People in rural areas of the UK have reported huge jumps in speed after switching to Elon Musk’s satellite broadband service.
Early testers claim to have achieved download speeds of up to 215 megabits per second (Mbps), making common activities like streaming possible from multiple devices at the same time.
In contrast, some users say their traditional broadband would often lag between 0.5 and 1Mbps, only capable of basic tasks such as email.
Aaron Wilkes, who lives in Bredgar, Kent, told the PA news agency his household’s fixed line should achieve about 20Mbps – significantly less than the 71.8Mbps national average reported by Ofcom for May 2020.
“We moved up to this small village and it was an absolute ball ache when we got our slow connection here,” he said.
Using Starlink, he receives an average of 175Mbps, and up to 215Mbps, meaning games can be downloaded in little over an hour.
On a previous occasion, a game started downloading at the snail’s pace of 0.5Mbps, so he “gave up because there was no point”.
“The ability to be able to download content so quickly compared to our standard BT line is amazing,” said Mr Wilkes.
Mr Musk’s SpaceX company has already launched more than 1,000 satellites into Earth’s orbit as part of its Starlink programme, which aims to beam high-speed internet to those left behind by traditional cable-based providers.
But this is just the beginning of the project – Mr Musk reportedly wants to have tens of thousands of his satellites in space eventually, enabling a seamless connection for all users.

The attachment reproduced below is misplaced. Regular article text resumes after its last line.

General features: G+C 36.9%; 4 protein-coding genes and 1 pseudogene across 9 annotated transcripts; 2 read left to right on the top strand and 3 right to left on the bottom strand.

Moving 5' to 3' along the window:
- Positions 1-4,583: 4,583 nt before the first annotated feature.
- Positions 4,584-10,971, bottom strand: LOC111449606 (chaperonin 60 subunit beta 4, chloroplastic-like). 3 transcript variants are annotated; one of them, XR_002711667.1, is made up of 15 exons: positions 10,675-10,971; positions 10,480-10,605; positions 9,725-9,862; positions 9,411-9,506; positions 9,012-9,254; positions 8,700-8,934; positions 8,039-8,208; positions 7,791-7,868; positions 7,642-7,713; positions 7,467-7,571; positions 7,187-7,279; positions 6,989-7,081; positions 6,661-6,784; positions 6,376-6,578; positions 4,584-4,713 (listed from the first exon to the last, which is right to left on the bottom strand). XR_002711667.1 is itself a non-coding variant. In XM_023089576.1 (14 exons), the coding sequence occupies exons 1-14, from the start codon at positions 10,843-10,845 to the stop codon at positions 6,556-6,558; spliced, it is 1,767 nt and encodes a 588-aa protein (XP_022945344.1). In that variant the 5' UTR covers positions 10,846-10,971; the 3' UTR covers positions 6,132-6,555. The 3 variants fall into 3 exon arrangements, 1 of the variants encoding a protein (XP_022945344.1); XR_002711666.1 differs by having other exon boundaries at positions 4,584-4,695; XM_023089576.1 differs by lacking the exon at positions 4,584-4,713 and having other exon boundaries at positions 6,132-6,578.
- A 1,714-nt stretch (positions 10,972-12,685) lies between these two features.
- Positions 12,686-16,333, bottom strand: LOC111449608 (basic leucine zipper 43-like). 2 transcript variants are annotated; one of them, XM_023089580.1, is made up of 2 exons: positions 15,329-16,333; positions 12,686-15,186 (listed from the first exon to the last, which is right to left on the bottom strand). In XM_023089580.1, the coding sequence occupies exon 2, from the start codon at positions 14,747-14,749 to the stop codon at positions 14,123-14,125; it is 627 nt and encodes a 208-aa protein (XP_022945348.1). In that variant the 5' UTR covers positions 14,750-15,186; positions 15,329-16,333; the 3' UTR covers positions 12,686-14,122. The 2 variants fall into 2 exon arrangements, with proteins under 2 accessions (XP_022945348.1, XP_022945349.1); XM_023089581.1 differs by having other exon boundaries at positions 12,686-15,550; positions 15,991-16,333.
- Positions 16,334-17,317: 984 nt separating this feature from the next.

Testing of Starlink was recently opened up to UK residents desperate for a better connection in certain parts of the country, while other areas have been told to expect coverage arriving sometime in mid to late 2021.
However, it does not come cheap, at £439 for the hardware and a monthly cost of £89.
Plus there are planned outages due to the limited number of satellites and the fact that Starlink is still in early testing.
But those who have suffered with sluggish internet say it is a price worth paying.
Martin Langmaid set up his mother’s home near the Devon village of Dunsford with Starlink because she needed it to run her businesses.
“She moved into the countryside to be nearer to my brother, who is a farmer,” he told PA.
“Modern-day business requires internet, you can’t get away from it, so that’s what she needed.
“If you need connectivity to run a business and if you need connectivity for communication, particularly in Covid times, £90 a month is quite justifiable.”
However, he said they are using a mix of Starlink and 4G, as the satellite outages have an impact on real-time tasks like video conferencing.
“I think a lot of people will do something similar, where they will leave their DSL (digital subscriber line) in place at the moment or have 4G, combine it with Starlink, and, once Starlink has the capacity there, the outages should ultimately disappear once the coverage is in place, then that’s when I think people start cancelling things like DSL and 4G dongles,” Mr Langmaid told PA.
Mr Wilkes, on the other hand, is waiting for his landline contract to end so he can cancel it completely.
“I’ve not touched it (the fixed line); everything has been switched over – Sky TV, all the Alexas, phones, tablets, are all now over on Starlink,” he said.
“The interesting thing is, over the months I’ve had it I’ve gone from having 127 minutes of downtime, probably down to about four to five minutes a day now.
“And that’s usually overnight when they’re doing updates so you don’t even see it.”
Mr Musk said on Tuesday that he expects Starlink’s speed to double to around 300Mbps and coverage for “most of Earth” by the end of the year, followed by “all” in 2022.
Existing providers seem to be considering satellite as a possible answer for rural areas too, with BT in early talks with Government-backed satellite firm OneWeb.
Ofcom believes that around 190,000 premises are unable to receive a decent broadband service.